The video has not been loaded as investors braced for January s U.S. Federal We apologize.
Click here to see other videos from our team. If you refresh your browser or Reserve meeting and raise bets it will chart a year ahead containing several rate hikes while China cuts borrowing costs A Bank of Japan meeting that ends on Tuesday, British inflation data on Wednesday and Australian jobs figures on Thursday are also in view as traders gauge the global policy An unexpected cut to some key lending rates in China will be in place if you change your bets on Thursday.
The dollar was 0.3% higher than 114.47 yen late in the Asia session, about 0.8% above a Friday low, though it was only briefly weighed on by the outlier. It also edged a fraction firmer on the euro to $1.1421. The moves follow a jump in the yields and the dollar on Friday and underscore support for the dollar from the hawkish rates outlook, even though momentum for gains has started to wane. The U.S. dollar index, which declined sharply last week until Friday's leap, was at 95.225 in Asia on Monday. Friday s move suggests to me that the interest rate driver for dollar strength is not dead and buried, said National He said it may not necessarily return to drive the new dollar.
The highs but reckoned traders were on guard. He said that there was a hawkish twist out of every Fed meeting since June last year. The Fed is not expected to change rates, but there is a growing drumbeat of hawkish comments from within and outside the central bank. Last week, J.P. Morgan CEO Jamie Dimon remarked that there could be six or seven hikes this year and billionaire hedge fund manager Bill Ackman floated on Twitter over the weekend about the possibility of an initial 50 basis point hike to tame inflation. The cash Treasury market was closed for a holiday on Monday but 10 year futures were sold for a two-year low in Asia, a conviction in the market of at least four hikes in 2022.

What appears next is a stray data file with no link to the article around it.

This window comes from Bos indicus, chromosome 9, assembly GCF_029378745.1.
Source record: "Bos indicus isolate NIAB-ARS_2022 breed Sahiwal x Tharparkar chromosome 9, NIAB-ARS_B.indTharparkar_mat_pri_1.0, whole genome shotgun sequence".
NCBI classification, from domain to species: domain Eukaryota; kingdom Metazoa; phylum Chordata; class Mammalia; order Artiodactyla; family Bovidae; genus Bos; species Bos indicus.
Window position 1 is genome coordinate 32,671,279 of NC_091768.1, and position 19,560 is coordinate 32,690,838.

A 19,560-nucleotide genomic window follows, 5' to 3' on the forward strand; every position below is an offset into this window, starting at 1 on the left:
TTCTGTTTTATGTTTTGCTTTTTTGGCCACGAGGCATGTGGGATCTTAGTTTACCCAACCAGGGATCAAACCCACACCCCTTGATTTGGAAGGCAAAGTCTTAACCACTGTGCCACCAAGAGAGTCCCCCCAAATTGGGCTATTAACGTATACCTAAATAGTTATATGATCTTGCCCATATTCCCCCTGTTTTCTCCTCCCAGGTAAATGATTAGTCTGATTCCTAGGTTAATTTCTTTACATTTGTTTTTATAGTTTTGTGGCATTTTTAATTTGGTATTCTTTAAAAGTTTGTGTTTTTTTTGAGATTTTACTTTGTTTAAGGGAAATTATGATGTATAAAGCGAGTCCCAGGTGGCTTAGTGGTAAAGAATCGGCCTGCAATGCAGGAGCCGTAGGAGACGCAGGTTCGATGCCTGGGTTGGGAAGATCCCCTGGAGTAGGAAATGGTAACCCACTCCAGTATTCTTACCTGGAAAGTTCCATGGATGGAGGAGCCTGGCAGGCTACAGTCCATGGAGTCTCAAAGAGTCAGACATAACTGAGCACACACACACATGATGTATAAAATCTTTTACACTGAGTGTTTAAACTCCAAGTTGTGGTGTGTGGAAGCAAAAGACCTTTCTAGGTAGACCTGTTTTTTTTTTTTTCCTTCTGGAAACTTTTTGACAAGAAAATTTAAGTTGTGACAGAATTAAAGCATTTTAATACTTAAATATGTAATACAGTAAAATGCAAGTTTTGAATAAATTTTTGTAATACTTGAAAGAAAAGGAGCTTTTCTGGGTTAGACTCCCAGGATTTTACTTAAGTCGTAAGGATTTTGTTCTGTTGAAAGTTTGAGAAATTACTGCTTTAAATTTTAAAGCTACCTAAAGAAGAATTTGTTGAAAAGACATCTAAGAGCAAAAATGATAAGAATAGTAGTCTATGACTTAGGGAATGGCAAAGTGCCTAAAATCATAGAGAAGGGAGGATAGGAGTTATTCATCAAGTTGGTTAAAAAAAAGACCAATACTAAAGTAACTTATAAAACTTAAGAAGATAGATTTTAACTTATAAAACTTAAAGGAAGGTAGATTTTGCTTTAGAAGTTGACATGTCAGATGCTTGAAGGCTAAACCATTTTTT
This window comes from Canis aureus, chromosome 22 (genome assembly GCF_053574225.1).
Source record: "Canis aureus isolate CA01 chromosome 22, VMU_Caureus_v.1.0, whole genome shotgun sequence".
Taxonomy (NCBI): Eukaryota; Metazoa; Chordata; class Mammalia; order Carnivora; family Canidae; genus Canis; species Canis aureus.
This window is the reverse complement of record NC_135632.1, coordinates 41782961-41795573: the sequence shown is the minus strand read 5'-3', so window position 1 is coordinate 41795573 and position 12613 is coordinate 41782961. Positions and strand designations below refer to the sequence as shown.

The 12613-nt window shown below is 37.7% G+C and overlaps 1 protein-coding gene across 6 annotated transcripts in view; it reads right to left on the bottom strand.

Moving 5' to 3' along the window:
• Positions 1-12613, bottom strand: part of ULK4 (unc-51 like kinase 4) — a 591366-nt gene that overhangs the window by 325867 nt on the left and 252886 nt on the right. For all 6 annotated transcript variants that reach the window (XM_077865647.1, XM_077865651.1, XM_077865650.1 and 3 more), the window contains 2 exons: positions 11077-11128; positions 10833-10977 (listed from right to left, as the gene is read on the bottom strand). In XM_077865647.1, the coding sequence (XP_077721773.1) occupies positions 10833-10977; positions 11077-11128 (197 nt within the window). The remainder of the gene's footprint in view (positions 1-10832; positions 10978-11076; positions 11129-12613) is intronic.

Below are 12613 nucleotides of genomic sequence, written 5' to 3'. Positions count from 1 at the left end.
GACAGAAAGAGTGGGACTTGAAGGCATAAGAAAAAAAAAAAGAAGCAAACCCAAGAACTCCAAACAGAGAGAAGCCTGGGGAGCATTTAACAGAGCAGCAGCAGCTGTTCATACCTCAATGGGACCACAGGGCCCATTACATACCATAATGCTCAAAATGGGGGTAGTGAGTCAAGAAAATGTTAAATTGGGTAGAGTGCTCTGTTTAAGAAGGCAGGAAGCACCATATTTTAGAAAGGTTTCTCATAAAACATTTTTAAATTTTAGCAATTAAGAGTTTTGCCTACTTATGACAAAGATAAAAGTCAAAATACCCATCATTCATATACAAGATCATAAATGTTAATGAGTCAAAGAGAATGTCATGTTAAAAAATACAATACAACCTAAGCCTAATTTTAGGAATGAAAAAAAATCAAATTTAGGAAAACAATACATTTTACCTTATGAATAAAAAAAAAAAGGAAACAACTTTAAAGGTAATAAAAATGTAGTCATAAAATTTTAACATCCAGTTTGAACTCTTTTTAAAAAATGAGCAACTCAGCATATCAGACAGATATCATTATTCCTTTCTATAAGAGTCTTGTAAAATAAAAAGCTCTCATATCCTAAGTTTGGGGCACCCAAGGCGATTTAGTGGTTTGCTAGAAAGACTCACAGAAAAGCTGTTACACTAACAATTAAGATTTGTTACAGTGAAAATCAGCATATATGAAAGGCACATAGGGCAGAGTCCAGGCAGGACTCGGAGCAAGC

Even the ultra-accommodative Bank of Japan is debating how Inflation data could help extend a month-long rally in sterling, after it stopped moving around its 200 day moving average last week, despite the fact that the dollar gains are momentum for tightening almost everywhere else, with Reuters reporting last week that the Bank of Japan is debating how Inflation data could help extend a month-long rally in sterling. It held on to $1.3669 on Interest rate markets, which are currently pricing an 80% chance of a 25 Bp rate hike by the Bank of England on 3 February. A quicker pace of inflation could see pricing move closer. The outlier is China, where growth data was confirmed on Monday.
Coronaviruses restrictions were dragging on consumption and the People's Bank of China PBOC said it was lowering the loans by 10 basis points, surprising analysts who now reckon it is a harbinger of more to come. Over time, we could see more and that might be supportive of the commodity currencies, said Bank of Singapore strategist Moh, before firming about 0.1% to 6.3450 per Australian and New Zealand dollars, which fell sharply on Friday.